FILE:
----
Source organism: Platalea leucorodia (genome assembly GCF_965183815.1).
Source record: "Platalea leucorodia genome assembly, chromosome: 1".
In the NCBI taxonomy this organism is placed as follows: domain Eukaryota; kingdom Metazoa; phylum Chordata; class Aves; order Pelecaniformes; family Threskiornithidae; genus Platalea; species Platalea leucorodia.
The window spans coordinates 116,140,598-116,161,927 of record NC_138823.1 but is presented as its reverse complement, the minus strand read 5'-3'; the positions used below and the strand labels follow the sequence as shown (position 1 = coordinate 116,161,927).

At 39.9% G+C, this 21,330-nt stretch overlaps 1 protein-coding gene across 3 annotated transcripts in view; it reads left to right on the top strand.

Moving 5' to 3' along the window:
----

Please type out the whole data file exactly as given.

Source organism: Platalea leucorodia (genome assembly GCF_965183815.1).
Source record: "Platalea leucorodia genome assembly, chromosome: 1".
In the NCBI taxonomy this organism is placed as follows: domain Eukaryota; kingdom Metazoa; phylum Chordata; class Aves; order Pelecaniformes; family Threskiornithidae; genus Platalea; species Platalea leucorodia.
The window spans coordinates 116,140,598-116,161,927 of record NC_138823.1 but is presented as its reverse complement, the minus strand read 5'-3'; the positions used below and the strand labels follow the sequence as shown (position 1 = coordinate 116,161,927).

At 39.9% G+C, this 21,330-nt stretch overlaps 1 protein-coding gene across 3 annotated transcripts in view; it reads left to right on the top strand.

Moving 5' to 3' along the window: